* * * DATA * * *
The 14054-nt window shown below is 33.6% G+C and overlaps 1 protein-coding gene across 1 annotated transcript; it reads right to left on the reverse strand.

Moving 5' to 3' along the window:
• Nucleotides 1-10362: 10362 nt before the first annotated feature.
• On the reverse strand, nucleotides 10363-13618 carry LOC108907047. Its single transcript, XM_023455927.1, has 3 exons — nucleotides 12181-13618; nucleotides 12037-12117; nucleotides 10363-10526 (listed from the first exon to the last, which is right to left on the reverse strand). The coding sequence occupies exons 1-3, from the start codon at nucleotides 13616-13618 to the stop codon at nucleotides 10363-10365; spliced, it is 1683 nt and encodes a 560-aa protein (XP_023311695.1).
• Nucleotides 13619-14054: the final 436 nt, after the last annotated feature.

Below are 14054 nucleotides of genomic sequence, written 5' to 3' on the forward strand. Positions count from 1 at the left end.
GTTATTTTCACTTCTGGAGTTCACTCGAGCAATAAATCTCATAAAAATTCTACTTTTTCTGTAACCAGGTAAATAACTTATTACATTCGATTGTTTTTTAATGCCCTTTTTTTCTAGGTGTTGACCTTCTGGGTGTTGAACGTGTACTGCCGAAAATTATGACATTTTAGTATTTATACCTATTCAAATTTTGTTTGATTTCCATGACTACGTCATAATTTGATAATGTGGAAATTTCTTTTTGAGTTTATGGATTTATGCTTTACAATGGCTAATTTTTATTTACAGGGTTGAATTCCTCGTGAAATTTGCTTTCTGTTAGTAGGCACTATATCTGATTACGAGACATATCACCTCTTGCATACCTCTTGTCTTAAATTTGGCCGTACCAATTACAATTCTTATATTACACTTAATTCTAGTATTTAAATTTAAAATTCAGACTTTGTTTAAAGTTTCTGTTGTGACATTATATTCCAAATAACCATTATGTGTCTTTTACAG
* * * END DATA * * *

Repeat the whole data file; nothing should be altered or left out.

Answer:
The 14054-nt window shown below is 33.6% G+C and overlaps 1 protein-coding gene across 1 annotated transcript; it reads right to left on the reverse strand.

Moving 5' to 3' along the window:
• Nucleotides 1-10362: 10362 nt before the first annotated feature.
• On the reverse strand, nucleotides 10363-13618 carry LOC108907047. Its single transcript, XM_023455927.1, has 3 exons — nucleotides 12181-13618; nucleotides 12037-12117; nucleotides 10363-10526 (listed from the first exon to the last, which is right to left on the reverse strand). The coding sequence occupies exons 1-3, from the start codon at nucleotides 13616-13618 to the stop codon at nucleotides 10363-10365; spliced, it is 1683 nt and encodes a 560-aa protein (XP_023311695.1).
• Nucleotides 13619-14054: the final 436 nt, after the last annotated feature.

Below are 14054 nucleotides of genomic sequence, written 5' to 3' on the forward strand. Positions count from 1 at the left end.
GTTATTTTCACTTCTGGAGTTCACTCGAGCAATAAATCTCATAAAAATTCTACTTTTTCTGTAACCAGGTAAATAACTTATTACATTCGATTGTTTTTTAATGCCCTTTTTTTCTAGGTGTTGACCTTCTGGGTGTTGAACGTGTACTGCCGAAAATTATGACATTTTAGTATTTATACCTATTCAAATTTTGTTTGATTTCCATGACTACGTCATAATTTGATAATGTGGAAATTTCTTTTTGAGTTTATGGATTTATGCTTTACAATGGCTAATTTTTATTTACAGGGTTGAATTCCTCGTGAAATTTGCTTTCTGTTAGTAGGCACTATATCTGATTACGAGACATATCACCTCTTGCATACCTCTTGTCTTAAATTTGGCCGTACCAATTACAATTCTTATATTACACTTAATTCTAGTATTTAAATTTAAAATTCAGACTTTGTTTAAAGTTTCTGTTGTGACATTATATTCCAAATAACCATTATGTGTCTTTTACAG